Moving Pictures
Aug 31, 2023, 06:26AM

Girl Fight

Bottoms is a smart parody of toxic masculinity and modern feminism.

Bottoms official poster.jpeg?ixlib=rails 2.1

Bottoms is the second film from director Emma Seligman, who made 2020's outstanding Shiva Baby. A rare film to jump from the Jewish film festival circuit to streaming ubiquity, Shiva Baby starred actress Rachel Sennott in a breakthrough role as a messy bisexual in her early-20s, attending a nerve-wracking post-funeral family gathering. The new film, co-starring Sennott as a queer character, is equally effective, but different in just about every other way.

Bottoms is a pure comedy, with surrealist touches and a refreshing audacity. Heathers is a clear inspiration, both in the way it depicts teenage female rivalry, and its surprisingly casual attitude towards violence. It’s also a much better version of what Olivia Wilde's Booksmart was trying to do a few years ago. The surrealism starts with the casting of Sennott and The Bear’s Ayo Edebiri—both 27 and playing grown adults for years—as high school students. The two play best friends, both gay, who go to extreme lengths to try to get laid by the end of senior year. It involves a lie about juvenile detention, a school-sanctioned fight club, and the participation of future Football Hall of Famer Marshawn Lynch.

Bottoms, which Seligman co-wrote with Sennott, lifts one of Booksmart's better ideas: they're out, proud, and accepted by those close to them. They just haven't figured out the part about hooking up with girls, which has been the driving force behind the last several decades of movies about heterosexual male nerds.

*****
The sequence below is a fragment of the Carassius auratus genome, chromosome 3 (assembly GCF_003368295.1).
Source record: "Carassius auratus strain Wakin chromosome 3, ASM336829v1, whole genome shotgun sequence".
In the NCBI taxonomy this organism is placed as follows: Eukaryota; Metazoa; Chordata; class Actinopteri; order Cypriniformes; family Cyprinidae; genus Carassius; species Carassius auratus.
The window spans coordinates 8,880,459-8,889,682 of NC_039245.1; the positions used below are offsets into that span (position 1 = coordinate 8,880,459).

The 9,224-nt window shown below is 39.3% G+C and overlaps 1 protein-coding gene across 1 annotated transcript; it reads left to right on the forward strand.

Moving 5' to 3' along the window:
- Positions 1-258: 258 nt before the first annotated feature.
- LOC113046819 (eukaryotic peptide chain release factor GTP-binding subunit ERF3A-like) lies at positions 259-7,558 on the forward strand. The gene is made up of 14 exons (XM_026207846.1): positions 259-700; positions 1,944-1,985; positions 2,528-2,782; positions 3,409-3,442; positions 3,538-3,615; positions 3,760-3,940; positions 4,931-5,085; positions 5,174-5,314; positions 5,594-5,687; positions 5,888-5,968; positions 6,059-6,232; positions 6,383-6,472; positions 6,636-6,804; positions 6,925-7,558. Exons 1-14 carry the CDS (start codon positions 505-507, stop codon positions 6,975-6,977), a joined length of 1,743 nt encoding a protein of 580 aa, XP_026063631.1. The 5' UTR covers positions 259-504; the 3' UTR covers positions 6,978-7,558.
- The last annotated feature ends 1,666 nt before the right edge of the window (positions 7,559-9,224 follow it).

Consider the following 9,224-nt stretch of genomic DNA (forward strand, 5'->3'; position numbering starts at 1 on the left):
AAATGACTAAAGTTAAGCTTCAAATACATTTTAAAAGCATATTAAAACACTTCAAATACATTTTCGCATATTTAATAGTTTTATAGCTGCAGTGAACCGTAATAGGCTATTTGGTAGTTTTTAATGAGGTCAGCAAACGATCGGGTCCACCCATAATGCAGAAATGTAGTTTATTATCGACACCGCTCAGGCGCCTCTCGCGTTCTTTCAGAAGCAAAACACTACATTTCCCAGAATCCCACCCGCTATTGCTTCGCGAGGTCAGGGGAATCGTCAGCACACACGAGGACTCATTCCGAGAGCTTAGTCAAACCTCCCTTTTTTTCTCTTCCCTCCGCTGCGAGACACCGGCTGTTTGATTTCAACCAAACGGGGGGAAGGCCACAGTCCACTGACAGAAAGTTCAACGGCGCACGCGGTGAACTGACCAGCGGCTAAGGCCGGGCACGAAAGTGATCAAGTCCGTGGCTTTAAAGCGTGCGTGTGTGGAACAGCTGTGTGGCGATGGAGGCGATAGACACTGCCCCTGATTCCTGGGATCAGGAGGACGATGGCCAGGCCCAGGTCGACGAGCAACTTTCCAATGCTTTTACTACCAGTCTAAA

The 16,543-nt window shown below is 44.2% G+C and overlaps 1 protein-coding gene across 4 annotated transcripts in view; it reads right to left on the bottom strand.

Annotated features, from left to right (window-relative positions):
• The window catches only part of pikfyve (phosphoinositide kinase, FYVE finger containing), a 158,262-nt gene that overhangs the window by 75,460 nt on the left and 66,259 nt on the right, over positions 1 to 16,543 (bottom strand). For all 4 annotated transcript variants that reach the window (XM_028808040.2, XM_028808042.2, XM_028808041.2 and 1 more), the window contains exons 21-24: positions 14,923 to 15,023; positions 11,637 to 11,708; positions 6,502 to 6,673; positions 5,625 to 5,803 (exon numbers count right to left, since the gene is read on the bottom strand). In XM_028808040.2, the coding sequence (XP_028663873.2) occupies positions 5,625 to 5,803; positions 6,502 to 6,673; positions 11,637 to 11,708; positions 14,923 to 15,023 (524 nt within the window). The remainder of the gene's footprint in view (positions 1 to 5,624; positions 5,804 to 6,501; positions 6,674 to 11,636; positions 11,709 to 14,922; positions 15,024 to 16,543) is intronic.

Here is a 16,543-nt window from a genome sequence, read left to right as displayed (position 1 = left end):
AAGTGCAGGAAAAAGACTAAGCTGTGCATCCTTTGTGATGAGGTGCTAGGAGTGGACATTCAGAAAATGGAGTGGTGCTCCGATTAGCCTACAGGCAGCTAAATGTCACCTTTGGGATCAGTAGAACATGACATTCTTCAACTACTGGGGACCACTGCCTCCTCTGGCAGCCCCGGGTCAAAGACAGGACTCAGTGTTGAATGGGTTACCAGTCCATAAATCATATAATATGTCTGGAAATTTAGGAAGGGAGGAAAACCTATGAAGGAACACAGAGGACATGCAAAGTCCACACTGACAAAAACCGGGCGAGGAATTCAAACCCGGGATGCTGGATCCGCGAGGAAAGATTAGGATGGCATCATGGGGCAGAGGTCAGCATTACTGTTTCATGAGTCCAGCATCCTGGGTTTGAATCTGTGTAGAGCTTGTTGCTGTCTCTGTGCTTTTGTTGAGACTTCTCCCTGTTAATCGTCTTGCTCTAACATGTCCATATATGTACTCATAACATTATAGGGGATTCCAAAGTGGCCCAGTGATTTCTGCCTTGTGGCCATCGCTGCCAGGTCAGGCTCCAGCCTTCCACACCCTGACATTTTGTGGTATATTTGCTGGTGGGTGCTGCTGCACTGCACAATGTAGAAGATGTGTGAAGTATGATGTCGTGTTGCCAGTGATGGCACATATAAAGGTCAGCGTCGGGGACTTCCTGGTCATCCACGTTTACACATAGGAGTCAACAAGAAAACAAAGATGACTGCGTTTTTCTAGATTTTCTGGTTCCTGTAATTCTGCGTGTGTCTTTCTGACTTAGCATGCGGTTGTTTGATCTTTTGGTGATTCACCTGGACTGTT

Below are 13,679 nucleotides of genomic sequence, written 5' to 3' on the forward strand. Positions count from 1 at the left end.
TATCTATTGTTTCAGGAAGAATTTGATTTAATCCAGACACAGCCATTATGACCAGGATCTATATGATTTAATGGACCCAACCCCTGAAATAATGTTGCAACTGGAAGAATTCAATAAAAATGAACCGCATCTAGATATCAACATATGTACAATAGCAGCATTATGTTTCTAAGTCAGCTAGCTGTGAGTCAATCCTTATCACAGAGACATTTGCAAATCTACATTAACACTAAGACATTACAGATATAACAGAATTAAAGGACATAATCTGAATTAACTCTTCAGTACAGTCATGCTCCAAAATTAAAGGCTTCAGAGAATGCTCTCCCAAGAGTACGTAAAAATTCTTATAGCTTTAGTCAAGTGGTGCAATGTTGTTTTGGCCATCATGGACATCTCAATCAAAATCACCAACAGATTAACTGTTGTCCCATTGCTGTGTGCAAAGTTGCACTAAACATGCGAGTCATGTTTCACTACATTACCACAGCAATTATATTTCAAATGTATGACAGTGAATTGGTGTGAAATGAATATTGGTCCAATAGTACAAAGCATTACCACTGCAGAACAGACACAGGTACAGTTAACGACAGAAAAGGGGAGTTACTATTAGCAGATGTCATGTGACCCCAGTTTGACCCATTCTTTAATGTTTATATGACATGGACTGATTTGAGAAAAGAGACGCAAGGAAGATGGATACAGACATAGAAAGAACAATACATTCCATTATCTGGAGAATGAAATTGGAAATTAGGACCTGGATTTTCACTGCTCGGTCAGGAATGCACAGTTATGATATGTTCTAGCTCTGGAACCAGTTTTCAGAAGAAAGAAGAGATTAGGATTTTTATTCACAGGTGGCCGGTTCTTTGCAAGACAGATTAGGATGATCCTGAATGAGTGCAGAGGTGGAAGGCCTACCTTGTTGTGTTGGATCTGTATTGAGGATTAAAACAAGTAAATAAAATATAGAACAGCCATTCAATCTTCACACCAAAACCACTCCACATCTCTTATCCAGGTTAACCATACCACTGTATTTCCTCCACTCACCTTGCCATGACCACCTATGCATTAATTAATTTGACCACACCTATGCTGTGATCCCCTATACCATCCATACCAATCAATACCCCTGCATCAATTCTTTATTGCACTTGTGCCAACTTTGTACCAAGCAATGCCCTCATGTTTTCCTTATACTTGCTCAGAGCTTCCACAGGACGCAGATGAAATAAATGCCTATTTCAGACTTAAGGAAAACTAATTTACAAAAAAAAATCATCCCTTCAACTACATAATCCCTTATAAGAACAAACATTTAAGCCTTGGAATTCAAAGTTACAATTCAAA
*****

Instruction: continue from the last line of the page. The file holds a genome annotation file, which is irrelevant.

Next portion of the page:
The two stars each have crushes on popular girls (Havana Rose Liu and Kaia Gerber) and come up with an offbeat plan to woo them—by setting up a school fight club, where they can bond with their crushes, along with a group of oddballs. Marshawn Lynch steals several scenes as their teacher and faculty adviser. I wasn't aware he was an actor, although he did appear in a few episodes of Westworld. On top of his winning presence, Lynch has generously agreed to appear in a film that suggests the sport to which he has dedicated his life is the root of all evil.

Bottoms is a smart parody of toxic masculinity and modern feminism, and makes some sharp points without coming across as smug. The film shows out real sexist double standards, and also that its heroines are leveraging modern social justice language in order to get laid. It’s also set in a bizarro version of high school that’s about 15 degrees skewed from reality. It's a school where the football team rules, the football players wear their full uniforms all day, and the morning announcements are delivered by a guy who sounds like a strip club DJ.

The two leads are strong, with Edebiri delivering another fine comedic performance after her memorable role a few weeks ago in Theater Camp; I stopped noticing after about 10 minutes that she and Sennott aren’t high school-aged. Ruby Cruz is the standout from the fight club scenes, as a high school girl with unlikely skills. Nicholas Galitzine, last seen as the smitten Prince in Red, White and Royal Blue, has dumb-guy energy as the top football star.

With Bottoms, Emma Seligman has shown herself not only a superlative filmmaker, but a versatile one.


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